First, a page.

Photo Credit: Matt Marton / USA TODAY Sports

LGD: Talk the talk, walk the Hawks

After a roller coaster week, the Toronto Maple Leafs will be looking to carry the statement they made in Tampa Bay over to a game against the team they hope to be long-term successors to, the Chicago Blackhawks. Here’s what’s about to go down. 

The Leafs

Toronto Maple Leafs lines courtesy of Daily Faceoff

Don’t expect much to change. I don’t even know why we bother describing things in this paragraph anymore; unless someone gets hurt, nobody gets pulled out of the lineup or even really moved. Obviously, that makes more sense on a night like tonight: nearly everybody, from depth to start, played well on Thursday.

The Blackhawks

Chicago Blackhawks lines courtesy of Daily Faceoff

For all the chirping many of us did at Jonathan Toews during his cold streak… that’s a lot of to be determined down the middle outside of him. It’s always fun looking at Chicago for the first time in months and finding a new player you’ve never heard of before.

Starting Goaltenders

Frederik Andersen likely gets the nod for the Leafs tonight. After that shutout performance on Thursday, and with so much on the line against a good team tonight, how are you going to bet against him? You don’t, that’s how.

While I suppose there’s a chance that the Hawks could look elsewhere, I’d bet on Corey Crawford starting in goal. That should be a bit worrisome, seeing has he’s been > 0.950 in four of his last six appearances, but that could also mean that he’s due for a dull one. At least, that’s the hope.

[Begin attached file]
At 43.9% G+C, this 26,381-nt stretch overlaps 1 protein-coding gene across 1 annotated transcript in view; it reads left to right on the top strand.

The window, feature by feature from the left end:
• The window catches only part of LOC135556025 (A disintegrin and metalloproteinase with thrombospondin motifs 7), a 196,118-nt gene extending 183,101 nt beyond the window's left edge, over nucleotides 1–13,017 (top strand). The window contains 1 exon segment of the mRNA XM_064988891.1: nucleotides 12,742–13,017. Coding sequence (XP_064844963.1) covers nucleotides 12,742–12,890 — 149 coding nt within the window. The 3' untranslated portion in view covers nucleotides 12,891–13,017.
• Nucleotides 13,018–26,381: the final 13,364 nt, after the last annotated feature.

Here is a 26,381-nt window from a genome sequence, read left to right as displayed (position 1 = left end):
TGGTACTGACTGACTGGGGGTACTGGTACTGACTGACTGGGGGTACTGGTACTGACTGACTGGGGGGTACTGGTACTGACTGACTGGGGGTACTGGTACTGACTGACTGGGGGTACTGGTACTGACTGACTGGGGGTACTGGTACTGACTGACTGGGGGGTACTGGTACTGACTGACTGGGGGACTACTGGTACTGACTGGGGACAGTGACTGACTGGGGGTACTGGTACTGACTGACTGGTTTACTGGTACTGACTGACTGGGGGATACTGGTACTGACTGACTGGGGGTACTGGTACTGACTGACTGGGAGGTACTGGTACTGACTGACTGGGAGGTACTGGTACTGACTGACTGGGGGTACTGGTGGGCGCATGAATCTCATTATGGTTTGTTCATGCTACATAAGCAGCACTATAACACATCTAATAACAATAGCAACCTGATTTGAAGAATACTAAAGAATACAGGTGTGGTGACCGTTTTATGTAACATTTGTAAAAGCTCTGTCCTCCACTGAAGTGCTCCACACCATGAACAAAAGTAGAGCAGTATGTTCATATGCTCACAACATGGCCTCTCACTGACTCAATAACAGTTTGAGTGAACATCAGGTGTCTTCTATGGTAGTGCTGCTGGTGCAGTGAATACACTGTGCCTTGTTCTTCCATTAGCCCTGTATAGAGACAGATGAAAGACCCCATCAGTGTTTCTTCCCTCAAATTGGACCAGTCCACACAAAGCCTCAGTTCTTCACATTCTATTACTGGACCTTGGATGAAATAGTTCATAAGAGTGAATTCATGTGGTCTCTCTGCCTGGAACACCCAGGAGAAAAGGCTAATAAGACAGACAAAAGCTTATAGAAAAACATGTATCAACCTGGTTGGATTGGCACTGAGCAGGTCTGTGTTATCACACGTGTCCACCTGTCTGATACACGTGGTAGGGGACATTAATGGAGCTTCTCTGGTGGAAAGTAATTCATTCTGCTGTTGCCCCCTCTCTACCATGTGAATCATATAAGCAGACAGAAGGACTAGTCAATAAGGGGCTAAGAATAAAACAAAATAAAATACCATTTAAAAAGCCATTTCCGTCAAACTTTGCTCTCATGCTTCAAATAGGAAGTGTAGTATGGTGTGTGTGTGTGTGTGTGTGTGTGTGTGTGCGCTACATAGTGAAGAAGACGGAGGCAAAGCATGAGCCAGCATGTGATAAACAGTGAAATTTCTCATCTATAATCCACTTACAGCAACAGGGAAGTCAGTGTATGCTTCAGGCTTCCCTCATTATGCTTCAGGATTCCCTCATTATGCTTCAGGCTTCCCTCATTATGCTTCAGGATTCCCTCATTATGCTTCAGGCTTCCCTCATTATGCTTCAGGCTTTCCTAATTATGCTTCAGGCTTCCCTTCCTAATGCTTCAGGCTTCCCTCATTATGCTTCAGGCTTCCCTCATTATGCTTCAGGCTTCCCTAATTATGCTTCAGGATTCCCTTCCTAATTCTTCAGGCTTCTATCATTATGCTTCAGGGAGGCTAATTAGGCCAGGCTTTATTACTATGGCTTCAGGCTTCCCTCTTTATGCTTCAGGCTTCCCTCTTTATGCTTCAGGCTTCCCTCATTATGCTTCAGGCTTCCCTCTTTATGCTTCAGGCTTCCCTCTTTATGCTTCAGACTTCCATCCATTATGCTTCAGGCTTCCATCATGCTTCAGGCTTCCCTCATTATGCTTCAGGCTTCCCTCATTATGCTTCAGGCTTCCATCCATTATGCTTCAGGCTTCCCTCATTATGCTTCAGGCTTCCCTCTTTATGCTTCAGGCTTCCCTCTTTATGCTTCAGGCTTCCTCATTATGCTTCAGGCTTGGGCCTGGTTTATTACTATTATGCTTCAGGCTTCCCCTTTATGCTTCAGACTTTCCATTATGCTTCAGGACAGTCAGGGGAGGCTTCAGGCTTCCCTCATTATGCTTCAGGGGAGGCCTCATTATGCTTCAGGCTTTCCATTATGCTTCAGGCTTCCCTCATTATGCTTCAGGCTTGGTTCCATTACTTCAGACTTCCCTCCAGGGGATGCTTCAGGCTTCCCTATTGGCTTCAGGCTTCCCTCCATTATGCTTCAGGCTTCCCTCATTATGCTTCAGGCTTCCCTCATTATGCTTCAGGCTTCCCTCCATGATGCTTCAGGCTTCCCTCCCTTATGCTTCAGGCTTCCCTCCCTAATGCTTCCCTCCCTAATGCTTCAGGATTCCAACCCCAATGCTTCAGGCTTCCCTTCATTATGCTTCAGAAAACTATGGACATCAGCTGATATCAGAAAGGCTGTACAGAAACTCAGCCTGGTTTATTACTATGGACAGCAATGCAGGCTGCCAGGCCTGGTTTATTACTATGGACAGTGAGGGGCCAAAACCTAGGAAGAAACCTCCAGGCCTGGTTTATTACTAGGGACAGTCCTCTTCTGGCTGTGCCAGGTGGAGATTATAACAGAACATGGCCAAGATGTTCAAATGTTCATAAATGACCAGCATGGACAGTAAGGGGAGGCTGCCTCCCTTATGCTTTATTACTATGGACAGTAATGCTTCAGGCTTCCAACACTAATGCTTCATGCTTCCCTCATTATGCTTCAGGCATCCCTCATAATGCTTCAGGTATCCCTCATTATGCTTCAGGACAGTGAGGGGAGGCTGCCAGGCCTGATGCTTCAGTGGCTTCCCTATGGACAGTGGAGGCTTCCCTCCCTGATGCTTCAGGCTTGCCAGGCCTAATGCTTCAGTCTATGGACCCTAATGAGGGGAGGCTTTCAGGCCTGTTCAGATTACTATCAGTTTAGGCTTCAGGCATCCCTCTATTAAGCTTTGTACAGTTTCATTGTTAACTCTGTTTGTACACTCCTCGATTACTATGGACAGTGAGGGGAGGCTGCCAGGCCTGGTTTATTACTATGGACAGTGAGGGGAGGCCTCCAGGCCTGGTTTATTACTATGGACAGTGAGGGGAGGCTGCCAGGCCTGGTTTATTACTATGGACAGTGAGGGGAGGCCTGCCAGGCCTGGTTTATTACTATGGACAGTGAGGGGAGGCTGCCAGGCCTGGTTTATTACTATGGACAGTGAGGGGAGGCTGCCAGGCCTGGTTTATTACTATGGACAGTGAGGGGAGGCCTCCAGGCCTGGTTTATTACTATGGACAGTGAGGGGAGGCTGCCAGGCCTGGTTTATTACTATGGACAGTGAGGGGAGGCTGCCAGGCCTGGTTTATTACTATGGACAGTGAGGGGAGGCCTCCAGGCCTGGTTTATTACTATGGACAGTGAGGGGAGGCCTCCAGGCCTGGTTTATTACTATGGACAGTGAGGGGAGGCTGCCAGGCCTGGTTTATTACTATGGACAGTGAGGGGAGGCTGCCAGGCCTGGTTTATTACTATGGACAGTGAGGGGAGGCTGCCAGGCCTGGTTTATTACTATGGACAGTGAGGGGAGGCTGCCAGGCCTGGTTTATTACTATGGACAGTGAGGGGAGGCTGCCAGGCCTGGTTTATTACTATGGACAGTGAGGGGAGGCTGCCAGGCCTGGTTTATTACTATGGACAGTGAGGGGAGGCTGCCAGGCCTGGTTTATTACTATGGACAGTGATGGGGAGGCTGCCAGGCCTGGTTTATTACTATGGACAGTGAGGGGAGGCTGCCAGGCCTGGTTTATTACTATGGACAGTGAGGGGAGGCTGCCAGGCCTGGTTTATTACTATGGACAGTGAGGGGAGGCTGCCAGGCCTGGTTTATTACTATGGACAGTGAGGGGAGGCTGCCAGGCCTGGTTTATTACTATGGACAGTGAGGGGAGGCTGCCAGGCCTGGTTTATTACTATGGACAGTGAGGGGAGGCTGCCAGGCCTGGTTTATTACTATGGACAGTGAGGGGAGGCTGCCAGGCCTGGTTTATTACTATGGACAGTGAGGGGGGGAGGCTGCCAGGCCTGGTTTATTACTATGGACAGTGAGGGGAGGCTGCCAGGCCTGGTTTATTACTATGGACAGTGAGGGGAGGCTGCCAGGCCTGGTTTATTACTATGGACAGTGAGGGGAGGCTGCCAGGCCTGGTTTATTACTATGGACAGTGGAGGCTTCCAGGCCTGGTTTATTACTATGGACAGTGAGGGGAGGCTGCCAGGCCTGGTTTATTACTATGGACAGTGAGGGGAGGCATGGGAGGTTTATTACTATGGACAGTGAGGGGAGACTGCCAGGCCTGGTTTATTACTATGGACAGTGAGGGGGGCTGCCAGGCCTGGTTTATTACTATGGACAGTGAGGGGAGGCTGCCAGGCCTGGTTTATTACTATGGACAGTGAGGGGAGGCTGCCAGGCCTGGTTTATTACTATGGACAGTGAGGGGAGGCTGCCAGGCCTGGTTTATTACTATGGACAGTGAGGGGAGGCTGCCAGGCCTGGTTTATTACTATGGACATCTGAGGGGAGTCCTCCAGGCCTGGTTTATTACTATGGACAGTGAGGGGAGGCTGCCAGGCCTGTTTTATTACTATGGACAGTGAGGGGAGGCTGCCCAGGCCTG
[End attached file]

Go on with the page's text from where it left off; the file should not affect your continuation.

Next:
What To Watch For

Endless comparisons between the two teams, especially now that, unlike the last time the two faced off, the average fan and reporter now has a greater idea of what the kids are. Tonight’s game is on at 7:00 PM and you can catch it on Hockey Night In Canada.

  • BarelyComments

    Just a question, do you think we have generally undervalued the effects of quality of competition/ zone starts when it comes to specifically looking at the Leafs defence? After all you often here that “Babcock matches lines as hard as any coach”. It seems most people seem to think statistics show that Gardiner is a no.1 defensemen and that Rielly is probably a bit over valued, and would fit better as a no. 2 or second pair defensemen, despite that they have been deployed in the reverse. However, it seems every time Gardiner is deployed as the no. 1 (i.e. last game versus TB or when Rielly went down with injury) he has a bad game. Conversely when Rielly was sent out as a second pair vs TB (I know… a tiny sample size) he posted Gardiner-like numbers, (63% Corsi, 1G, 1A). Is it possible Gards and Rielly are more similar defencemen than we think, and deployment are altering their results? Or am I just reading to much into a small amount of games.

    • lukewarmwater

      Good question Barely. Maybe Rielly is a bit more relaxed not facing the opposing teams top line which often will have a strong fore checking game. In Gardiner’s case the way teams try to negate him is by using that strong fore check as they expect him to cough up the puck or give it away in a hap hazard way. But indeed a longer sample of the two would prove to be interesting.